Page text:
Updated Toxic Chemical Law Provides Clarity for Petrochemical Industry

The Senate this week approved the first update in 40 years to the law governing chemical substances, and it is now on its way to President Obama who is expected to sign it. Enacted in 1976, the Toxic Substances Control Act provides the Environmental Protection Agency with the authority to regulate chemicals found in products that Americans use every day. The TSCA reform bill calls for quickly identifying chemicals that are most likely to pose health problems and focusing resources on testing them more thoroughly. The new bill provides the EPA with the authority to obtain information about existing chemicals and to approve of new chemicals before they enter the stream of commerce. In the past, the EPA did not have the authority to properly regulate substances, such as asbestos, which are now known to be toxic. Most of the congressional delegation members representing Houston and its petrochemical complex have supported the TSCA reform bill.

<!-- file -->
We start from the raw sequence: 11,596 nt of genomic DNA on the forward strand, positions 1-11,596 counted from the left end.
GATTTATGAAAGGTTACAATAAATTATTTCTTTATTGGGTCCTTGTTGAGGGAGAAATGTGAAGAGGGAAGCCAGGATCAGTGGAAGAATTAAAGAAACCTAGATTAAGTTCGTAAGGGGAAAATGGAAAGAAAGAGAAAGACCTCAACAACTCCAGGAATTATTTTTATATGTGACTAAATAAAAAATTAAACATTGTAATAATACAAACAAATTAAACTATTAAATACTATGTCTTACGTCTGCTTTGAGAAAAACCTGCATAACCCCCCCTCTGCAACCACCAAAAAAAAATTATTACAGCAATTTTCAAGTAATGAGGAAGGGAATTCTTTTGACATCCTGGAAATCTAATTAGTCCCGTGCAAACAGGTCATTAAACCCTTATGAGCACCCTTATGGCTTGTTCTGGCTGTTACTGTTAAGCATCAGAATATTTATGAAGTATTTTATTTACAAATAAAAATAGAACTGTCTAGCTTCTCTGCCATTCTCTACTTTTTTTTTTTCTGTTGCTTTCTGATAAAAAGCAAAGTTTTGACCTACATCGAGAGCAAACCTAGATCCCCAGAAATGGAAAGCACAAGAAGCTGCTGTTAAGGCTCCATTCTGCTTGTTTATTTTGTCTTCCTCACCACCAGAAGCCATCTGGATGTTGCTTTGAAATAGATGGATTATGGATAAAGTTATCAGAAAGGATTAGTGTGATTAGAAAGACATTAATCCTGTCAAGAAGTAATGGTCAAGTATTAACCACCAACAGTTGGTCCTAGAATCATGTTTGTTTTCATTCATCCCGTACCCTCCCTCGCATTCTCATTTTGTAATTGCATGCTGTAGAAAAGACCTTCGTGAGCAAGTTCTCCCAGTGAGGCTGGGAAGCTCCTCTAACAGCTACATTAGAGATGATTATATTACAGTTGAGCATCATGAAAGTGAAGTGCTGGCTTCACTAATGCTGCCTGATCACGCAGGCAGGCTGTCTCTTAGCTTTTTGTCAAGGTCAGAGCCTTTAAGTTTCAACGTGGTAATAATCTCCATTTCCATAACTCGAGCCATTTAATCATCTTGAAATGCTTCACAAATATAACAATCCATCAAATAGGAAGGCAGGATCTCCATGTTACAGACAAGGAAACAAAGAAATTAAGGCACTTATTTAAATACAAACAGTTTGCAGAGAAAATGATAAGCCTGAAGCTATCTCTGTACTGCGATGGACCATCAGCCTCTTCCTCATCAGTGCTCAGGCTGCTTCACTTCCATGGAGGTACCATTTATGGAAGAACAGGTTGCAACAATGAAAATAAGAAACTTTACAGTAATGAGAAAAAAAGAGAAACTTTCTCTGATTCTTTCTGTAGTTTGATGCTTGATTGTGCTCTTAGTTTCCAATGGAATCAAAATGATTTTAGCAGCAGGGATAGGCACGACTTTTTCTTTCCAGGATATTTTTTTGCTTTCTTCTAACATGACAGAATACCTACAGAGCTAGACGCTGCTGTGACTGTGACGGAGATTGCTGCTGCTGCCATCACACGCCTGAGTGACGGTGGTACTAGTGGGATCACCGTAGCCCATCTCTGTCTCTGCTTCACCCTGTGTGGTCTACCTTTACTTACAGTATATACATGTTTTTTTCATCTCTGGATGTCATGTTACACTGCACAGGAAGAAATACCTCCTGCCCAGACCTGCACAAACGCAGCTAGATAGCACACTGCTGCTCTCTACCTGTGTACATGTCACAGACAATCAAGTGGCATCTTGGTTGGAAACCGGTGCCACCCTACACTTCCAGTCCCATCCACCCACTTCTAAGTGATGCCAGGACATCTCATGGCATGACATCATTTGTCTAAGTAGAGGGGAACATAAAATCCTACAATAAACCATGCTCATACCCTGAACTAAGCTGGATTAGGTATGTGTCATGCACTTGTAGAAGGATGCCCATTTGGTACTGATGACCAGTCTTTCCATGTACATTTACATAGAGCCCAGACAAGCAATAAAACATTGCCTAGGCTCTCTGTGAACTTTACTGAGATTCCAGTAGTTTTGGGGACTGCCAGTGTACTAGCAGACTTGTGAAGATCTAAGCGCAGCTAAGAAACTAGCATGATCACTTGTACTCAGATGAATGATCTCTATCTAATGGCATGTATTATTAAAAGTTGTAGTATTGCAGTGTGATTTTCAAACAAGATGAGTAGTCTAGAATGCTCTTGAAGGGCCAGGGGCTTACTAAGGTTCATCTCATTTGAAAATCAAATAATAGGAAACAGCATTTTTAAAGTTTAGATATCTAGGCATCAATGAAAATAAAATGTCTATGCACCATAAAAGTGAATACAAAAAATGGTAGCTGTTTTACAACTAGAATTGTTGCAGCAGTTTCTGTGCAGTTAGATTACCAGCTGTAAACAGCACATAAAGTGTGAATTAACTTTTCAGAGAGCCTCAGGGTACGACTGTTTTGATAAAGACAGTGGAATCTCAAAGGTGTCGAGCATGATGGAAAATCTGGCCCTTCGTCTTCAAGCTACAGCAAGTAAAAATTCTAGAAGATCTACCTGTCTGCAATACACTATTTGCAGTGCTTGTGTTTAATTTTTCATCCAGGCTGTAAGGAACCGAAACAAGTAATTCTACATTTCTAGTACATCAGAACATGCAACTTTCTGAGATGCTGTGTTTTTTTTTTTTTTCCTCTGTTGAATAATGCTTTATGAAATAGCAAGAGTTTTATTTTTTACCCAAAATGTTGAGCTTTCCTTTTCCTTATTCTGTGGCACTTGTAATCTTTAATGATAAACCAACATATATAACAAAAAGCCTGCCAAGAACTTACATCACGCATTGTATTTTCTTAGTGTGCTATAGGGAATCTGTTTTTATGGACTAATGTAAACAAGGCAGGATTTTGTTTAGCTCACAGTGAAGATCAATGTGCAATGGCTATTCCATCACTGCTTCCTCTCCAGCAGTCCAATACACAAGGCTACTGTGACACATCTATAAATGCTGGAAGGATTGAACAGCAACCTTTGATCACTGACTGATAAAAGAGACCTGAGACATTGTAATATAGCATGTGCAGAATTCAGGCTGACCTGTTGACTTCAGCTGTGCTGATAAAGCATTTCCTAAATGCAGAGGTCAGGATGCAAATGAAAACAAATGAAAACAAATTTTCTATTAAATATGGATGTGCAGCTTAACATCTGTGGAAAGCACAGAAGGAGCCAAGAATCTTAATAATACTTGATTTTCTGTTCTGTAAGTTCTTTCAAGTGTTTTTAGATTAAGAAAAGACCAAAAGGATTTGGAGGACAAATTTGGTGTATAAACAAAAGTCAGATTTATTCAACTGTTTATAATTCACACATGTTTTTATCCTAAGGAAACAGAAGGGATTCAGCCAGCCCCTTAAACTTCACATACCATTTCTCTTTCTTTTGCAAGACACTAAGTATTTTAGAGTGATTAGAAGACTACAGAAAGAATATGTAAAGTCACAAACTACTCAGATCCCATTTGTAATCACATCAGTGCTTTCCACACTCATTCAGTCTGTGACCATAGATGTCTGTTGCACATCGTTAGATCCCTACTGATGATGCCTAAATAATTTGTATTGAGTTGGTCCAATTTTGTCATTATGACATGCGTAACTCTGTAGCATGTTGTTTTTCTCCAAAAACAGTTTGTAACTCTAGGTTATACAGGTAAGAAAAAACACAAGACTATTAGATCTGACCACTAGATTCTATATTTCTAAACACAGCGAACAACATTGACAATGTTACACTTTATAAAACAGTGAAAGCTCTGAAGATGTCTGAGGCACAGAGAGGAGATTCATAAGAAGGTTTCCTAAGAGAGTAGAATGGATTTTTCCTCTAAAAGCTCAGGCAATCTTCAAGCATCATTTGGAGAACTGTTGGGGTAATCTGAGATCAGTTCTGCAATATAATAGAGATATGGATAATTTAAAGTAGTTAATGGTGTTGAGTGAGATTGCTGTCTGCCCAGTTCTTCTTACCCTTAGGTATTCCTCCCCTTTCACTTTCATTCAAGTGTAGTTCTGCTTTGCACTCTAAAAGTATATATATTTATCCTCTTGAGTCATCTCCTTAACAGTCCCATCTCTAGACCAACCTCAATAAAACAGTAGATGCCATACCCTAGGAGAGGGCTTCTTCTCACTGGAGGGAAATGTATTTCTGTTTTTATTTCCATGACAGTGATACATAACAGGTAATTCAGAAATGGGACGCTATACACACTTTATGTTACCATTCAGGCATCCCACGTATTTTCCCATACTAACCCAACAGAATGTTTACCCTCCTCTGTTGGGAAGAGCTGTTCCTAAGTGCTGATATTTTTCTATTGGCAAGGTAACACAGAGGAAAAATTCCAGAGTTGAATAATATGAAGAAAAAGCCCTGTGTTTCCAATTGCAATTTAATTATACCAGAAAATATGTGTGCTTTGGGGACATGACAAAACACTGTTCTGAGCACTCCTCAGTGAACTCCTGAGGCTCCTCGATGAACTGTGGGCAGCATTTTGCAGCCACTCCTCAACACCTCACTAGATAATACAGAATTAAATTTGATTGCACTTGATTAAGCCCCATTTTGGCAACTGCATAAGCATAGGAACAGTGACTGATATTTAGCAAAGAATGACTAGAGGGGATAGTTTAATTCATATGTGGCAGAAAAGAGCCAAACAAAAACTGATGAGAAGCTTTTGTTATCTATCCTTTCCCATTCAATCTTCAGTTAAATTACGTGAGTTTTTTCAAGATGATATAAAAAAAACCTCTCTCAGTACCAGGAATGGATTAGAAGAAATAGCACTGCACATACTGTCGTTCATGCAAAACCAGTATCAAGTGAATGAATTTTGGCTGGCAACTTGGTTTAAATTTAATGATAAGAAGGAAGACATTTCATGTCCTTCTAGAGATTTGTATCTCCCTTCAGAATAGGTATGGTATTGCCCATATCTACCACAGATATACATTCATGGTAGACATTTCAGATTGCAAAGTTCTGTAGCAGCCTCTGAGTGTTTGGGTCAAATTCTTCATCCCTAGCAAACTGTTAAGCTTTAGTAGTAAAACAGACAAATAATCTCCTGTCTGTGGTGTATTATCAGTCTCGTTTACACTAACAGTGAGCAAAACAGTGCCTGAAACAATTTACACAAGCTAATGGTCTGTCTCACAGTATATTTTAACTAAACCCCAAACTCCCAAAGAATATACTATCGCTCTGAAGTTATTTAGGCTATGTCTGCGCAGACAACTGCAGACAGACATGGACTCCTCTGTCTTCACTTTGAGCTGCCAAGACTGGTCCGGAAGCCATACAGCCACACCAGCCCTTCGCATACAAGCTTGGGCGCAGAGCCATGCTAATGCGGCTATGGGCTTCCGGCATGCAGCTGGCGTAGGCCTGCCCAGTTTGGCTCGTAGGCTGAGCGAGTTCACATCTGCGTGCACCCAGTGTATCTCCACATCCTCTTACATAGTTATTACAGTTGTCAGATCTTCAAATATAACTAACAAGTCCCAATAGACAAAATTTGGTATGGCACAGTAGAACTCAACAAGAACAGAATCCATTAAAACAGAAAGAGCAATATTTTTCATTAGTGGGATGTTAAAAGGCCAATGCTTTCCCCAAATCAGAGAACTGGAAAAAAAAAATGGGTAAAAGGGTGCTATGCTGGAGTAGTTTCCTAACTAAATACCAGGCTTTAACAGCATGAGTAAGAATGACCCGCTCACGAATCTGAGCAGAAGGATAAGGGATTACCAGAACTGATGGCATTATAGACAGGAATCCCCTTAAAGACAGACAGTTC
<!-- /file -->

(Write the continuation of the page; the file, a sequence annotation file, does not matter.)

In some ways, petrochemical companies are in favor of the new law since it would potentially provide more clarity regarding what substances are deemed to be unsafe by the federal government,” says David Baay, a partner in the Houston office of Sutherland Asbill & Brennan LLP. “Currently, energy companies that operate in different states are confronted with a variety of state regulations. This reform could help set the standard going forward. At the same time, the law was contentious in some states that argued that the reform would frustrate their attempts to enact laws that are typically more stringent than federal laws,” says Maryann Zaki, an attorney with Sutherland who has defended companies against lawsuits for violations of California’s Safe Drinking Water and Toxic Enforcement Act. While it may take some time for the EPA to implement the TSCA reform, once it is signed by the president, many industry leaders believe the new law will be a step in the right direction,” she said.

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